Covering the Paris Marathon
Click click click
The taxiway illuminates at my command, showing me the path to the runway.
It is seven in the morning and the night is at its darkest. Carefully rolling to the holding point, blanket on my lap, I enjoy the relative quietness of this early startup. No one is manning the control tower at this hour and my last message after take off goes to my Belgian colleagues still on the ground in their Beechcraft 200.
Switching to Paris’s radio frequency I am thrown into its crazy dense traffic coming from all around the world. Flying the aircraft while still trying to make my way in-between these never ending calls, I set my course for the capital. Finally noticing my presence, ATC clears me to continue on my route.
Tearing through the black veil of the sky, the sun makes its appearance, pouring a pink and orange light on the river Seine and the outskirts of our destination.
I barely have time to identify which suburbs I am overflying as my mighty Islander throws me over Paris.
Although I have lived there for twenty years, this point of view — magnified by the ambient light — had never met my eyes before.
As the first runners prepare to start, I begin looming over the Arc de Triomphe.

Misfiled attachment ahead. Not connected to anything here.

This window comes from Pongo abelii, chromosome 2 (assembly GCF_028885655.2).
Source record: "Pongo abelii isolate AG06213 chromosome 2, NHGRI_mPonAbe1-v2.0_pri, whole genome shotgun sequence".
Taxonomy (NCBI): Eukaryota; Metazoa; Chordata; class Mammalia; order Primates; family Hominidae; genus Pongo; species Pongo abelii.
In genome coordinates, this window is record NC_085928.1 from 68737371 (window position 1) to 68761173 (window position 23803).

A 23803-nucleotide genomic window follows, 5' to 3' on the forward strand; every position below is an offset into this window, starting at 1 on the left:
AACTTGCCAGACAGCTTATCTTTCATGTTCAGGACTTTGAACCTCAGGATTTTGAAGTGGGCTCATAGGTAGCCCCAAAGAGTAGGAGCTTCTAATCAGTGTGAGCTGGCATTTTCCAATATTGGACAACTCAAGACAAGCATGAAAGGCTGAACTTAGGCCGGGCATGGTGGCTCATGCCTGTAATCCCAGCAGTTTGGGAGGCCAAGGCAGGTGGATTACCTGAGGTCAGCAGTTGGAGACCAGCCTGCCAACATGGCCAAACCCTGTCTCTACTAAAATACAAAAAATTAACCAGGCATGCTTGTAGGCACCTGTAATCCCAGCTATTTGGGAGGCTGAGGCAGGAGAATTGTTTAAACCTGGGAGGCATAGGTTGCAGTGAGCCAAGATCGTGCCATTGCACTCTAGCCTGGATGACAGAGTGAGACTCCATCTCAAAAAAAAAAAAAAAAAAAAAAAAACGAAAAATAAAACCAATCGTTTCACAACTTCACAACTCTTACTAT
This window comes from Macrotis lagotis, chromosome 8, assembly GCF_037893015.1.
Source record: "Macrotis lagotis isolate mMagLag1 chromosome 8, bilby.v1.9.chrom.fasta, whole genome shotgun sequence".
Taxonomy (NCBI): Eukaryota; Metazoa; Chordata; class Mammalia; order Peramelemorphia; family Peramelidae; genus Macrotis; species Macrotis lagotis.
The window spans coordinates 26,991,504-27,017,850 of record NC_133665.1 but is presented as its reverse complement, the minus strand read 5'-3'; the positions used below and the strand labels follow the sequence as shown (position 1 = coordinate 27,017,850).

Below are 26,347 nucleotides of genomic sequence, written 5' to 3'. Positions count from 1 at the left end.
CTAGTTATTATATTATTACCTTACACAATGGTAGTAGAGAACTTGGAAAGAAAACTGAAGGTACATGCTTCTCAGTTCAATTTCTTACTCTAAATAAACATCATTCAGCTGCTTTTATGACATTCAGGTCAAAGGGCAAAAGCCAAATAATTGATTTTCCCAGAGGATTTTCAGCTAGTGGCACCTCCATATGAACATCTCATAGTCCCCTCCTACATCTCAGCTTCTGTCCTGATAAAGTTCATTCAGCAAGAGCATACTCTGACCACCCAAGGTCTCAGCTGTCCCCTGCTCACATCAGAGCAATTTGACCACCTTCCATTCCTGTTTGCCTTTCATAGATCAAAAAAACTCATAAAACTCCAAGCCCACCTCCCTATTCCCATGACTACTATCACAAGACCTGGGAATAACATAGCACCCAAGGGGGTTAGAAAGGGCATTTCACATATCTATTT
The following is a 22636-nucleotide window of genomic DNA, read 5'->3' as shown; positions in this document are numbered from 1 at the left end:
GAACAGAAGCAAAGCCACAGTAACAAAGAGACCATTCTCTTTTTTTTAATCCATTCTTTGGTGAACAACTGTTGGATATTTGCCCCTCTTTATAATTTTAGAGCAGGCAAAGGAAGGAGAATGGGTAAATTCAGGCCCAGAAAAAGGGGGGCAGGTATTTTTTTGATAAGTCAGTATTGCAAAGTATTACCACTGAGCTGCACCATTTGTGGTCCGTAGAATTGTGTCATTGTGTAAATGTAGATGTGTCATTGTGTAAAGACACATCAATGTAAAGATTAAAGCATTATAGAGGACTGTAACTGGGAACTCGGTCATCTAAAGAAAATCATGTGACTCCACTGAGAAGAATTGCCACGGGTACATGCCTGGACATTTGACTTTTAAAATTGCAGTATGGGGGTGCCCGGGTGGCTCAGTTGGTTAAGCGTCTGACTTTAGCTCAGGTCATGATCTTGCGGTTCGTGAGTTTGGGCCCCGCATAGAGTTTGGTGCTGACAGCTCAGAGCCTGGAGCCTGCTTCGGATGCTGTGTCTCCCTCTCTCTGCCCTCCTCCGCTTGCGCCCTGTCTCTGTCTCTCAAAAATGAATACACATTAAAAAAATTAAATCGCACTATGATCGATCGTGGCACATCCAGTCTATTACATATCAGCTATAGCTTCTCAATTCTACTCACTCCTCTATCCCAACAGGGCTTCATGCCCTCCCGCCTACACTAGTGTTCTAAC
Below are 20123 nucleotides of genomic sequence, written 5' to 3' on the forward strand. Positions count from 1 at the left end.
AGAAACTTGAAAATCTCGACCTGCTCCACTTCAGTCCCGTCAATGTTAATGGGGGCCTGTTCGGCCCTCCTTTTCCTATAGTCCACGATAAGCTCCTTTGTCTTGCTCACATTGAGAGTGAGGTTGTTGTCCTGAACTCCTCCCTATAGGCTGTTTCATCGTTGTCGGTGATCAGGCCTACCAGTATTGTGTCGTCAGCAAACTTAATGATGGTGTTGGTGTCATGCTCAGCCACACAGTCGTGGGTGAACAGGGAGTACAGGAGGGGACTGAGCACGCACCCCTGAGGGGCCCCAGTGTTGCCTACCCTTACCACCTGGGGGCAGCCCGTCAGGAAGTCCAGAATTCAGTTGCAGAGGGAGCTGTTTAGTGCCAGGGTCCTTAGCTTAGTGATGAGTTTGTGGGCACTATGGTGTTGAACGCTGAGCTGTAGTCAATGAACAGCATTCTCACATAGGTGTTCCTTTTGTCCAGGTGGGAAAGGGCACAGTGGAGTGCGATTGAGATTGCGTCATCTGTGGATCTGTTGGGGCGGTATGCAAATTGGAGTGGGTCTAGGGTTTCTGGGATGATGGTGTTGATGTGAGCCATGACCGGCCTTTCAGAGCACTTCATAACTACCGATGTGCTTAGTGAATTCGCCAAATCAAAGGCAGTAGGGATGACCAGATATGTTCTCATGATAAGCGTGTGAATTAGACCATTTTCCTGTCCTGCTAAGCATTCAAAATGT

What a sight to behold !
A single glance lets me embrace the whole city. The Champs-Élysée, the Louvre, the Grand Palais, the Bastille and, of course, the Eiffel Tower among so many things.
With its great avenues, its Haussmannian buildings and the two islands at its center, Paris is marvelous in its uniqueness.
Having flown over Tokyo, I also realize how tiny my birthplace is. On each side of the city, beyond the suburbs, I can see the countryside while, in Japan, only building followed buildings.
During the mere two and a half hours necessary for the athletes to run through the forty two kilometers, I circle from the Bois de Boulogne to the Bois de Vincennes and back again, the changing light of the rising sun shifting the perspective at each turn.
Enjoying every minute of a flight in a zone where no one is normally allowed, I am almost disappointed when the ground team tells me to leave the area, the mission being a success. After all, time flies…